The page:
This means that if b is less than the 87% of the radius, then the internal area of the circle is greater that the n-gon’s one, for all $n\geq 3$. The converse holds for borders!

So, the question “do you prefer a round or a squared pizza? ” has now an answer. Since the square is a 4-gon the answer is: if you like borders, choose a squared pizza, otherwise a round one! Conclusion (of the average man)

With all those letters, we lost the gist. Let us fix some values.

An average pizza has an area of $A=1000 cm^2$. It turns out that, if the border is between 0 and 17 centimeters, the internal area of the square is smaller than the circle’s one. Since the border is 1 or 2 cm thick, than our result holds!

If you’re not crazy/deviated/maniac/sociopathic/my-cousin/curious, it’s enough for today. See you next time! 😛

Conclusion (of an applied mathematician, of a economist, of a financial man and similar)

There are other questions: if a pizza company makes round pizzas, how much money does it lose?

Indeed, having a greater area to cover with ingredients, it should spend more.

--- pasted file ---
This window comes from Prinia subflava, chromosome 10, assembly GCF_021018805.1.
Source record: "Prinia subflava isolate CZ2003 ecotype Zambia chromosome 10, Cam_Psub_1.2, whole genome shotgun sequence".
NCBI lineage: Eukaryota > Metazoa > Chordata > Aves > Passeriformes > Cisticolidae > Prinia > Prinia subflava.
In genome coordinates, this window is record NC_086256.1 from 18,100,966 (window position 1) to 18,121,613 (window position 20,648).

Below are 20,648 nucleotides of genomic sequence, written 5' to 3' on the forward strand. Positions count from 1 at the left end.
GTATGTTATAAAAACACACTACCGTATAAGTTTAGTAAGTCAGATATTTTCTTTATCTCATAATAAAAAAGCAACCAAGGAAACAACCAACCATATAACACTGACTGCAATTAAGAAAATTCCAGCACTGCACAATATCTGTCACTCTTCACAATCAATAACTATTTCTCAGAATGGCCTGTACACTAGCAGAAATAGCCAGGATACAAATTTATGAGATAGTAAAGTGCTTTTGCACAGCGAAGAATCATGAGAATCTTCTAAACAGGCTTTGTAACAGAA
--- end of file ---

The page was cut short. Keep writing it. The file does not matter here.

I made some computations: fixing $A=1000cm^2$ and $b=1cm$, the internal area of a squared pizza is $877,5 cm^2$ and of a round pizza is $891 cm^2$. So a squared pizza has 1.5% less ingredients than a round one.

Simplifying, the pizza company would save the 1.5% of the price of ingredients making squared pizzas instead of round pizzas. This means that, if making 100 pizzas costs 400 euros (100 euros for bases and 300 euros for ingredients), supposing that he sells pizzas at a price of 6 euros, he would earn 600-400=200 euros.

Leaving the price to 6 euros, but making squared pizzas, he would save the 1.5% of the costs of ingredients. Hence he would save 4.50 euros. It’s not too much, but it’s only 100 pizzas! Do you want to save more? Make bigger pizzas!

Conclusion (of a pure mathematician)

What? Have I used numbers?

Conclusive conclusion

Well, this is the end! Sayonara!